Confused by what motor vehicle costs you can claim as a business expense? Whether you’re hitting the road for meetings, deliveries, or other business-related errands, it pays to get this right. Claiming the correct amount can have a significant impact on your tax bill!
Claiming actual motor vehicle costs
When claiming actual costs, keep track of all actual motor vehicle expenses incurred during the year. Use a logbook to determine the business percentage and claim the business portion as a tax deduction. For example, if the business use is 30% according to your logbook, then you would claim a tax deduction for 30% of all business costs incurred.
If you choose this method, a logbook must be kept for 3 months every three years. If you don’t keep a logbook then the maximum you can claim is 25%. You should be able to justify this claim if IRD questions it, so if you think your business use is actually less than this then claim a lower portion.
It’s a common misconception that if the vehicle has signwriting advertising your business, then all vehicle related expenses are 100% deductible. Unfortunately, this isn’t true, if your vehicle has any private use at all, then you must keep a logbook.
Claiming expenses based on mileage
Rather than tracking actual costs incurred, a logbook can be used to record all business trips taken throughout the year. The total mileage claim is then calculated by multiplying the business kilometres (kms) travelled by the kilometre rate provided by Inland Revenue (currently 95 cents per km for the first 14,000 kms travelled).
The mileage rate is designed to cover all costs, including depreciation, so it isn’t necessary to keep receipts or invoices when using this method but you will have to keep an accurate log of km’s travelled for business over the entire year. Note there is no GST claim when using this method.
Fringe Benefit Tax (FBT) – Companies Only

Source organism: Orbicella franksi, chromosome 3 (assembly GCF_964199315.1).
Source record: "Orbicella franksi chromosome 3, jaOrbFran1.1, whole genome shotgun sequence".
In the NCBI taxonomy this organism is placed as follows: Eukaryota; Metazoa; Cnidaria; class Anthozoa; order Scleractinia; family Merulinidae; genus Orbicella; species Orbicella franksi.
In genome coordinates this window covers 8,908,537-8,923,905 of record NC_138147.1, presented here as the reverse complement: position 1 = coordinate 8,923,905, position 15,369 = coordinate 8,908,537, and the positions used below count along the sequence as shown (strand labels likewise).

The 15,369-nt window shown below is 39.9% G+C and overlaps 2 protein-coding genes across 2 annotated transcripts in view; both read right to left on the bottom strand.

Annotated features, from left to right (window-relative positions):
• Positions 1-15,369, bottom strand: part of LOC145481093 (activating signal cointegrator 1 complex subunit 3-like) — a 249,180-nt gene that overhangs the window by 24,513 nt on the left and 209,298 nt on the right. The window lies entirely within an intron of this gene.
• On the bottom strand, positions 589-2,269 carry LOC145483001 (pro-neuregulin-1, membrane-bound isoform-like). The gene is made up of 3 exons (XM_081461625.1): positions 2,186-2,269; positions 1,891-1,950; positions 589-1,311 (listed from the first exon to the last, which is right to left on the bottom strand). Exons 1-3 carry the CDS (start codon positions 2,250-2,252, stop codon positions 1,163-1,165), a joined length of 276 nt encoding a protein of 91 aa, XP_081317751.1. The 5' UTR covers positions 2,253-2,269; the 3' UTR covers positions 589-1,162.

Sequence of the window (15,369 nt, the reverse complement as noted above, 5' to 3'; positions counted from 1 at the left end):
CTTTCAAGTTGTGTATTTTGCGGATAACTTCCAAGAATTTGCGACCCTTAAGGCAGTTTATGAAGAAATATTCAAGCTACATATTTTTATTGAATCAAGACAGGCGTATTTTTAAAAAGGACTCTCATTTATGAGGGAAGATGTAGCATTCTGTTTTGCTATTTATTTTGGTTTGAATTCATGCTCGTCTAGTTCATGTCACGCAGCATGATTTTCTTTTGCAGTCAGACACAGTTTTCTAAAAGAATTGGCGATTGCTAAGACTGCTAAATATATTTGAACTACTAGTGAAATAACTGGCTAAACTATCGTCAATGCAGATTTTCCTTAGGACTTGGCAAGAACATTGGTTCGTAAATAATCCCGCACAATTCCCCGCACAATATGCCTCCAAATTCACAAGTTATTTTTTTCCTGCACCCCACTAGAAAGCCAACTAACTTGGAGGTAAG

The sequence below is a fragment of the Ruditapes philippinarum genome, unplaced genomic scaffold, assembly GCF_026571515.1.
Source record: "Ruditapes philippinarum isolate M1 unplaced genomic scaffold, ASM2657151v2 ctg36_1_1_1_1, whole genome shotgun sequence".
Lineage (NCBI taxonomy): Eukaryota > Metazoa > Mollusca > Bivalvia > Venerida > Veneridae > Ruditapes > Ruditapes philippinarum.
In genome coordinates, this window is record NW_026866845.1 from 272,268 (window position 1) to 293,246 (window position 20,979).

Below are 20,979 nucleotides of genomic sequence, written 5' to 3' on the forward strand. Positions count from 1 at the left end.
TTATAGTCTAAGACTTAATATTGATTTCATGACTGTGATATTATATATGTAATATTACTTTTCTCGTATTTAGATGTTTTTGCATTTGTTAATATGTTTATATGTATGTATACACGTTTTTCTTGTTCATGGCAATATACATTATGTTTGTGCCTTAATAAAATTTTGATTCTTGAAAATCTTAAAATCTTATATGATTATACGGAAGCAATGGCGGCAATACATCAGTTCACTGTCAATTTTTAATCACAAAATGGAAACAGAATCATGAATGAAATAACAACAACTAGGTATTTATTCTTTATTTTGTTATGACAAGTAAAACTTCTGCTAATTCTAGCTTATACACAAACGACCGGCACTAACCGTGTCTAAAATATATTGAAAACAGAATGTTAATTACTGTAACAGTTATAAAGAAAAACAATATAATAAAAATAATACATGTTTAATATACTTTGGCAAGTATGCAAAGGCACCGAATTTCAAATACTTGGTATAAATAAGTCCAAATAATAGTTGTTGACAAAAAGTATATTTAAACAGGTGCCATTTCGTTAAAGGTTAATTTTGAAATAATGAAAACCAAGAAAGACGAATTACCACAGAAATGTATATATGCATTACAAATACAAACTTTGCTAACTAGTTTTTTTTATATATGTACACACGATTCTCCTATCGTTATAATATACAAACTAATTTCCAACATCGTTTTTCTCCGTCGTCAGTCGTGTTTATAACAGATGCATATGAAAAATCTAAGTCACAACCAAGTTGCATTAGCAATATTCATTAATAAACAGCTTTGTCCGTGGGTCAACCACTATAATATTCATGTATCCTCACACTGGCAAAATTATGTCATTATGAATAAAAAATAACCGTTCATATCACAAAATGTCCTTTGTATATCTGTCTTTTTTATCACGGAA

If your business trades through a Company, then you need to be aware of the FBT implications. Generally, if the vehicle is owned by the Company, all actual motor vehicle expenses are claimed. At the end of the tax year an FBT calculation is done (usually by your accountant), based on the number of days the vehicle was available for private use. So you don’t have to keep a logbook but it’s important to keep track of the number of days the vehicle was available for private use during the year.
If your vehicle wasn’t available for private use at all then there is no FBT to record. If this the case you should have another vehicle available for private use, store the vehicle at the workplace and keep a logbook for 3 months to substantiate the claim to IRD if required.
Note that there is an FBT exemption for vehicles that fit the IRD’s definition of “work-related vehicles”, however the exemption does not apply on days that the vehicle is made available for private use.
Tips for keeping a logbook
You can purchase a logbook from most stationery stores or print off a logbook template from IRD’s website. Your logbook must record:
- The start date and end date of the period.
- The odometer readings at the start and end of the period.
- Date and distance travelled of each business trip.
- Reason for each trip.
While keeping your logbook, try to keep private use low for a higher business portion. Note that travel from home to the workplace is considered private.
Whether you’re in business as a sole trader, partnership or Company, understanding the rules and requirements of claiming motor vehicle expenses is a must. Stay informed and if you’re unsure at any stage, don’t hesitate to contact us.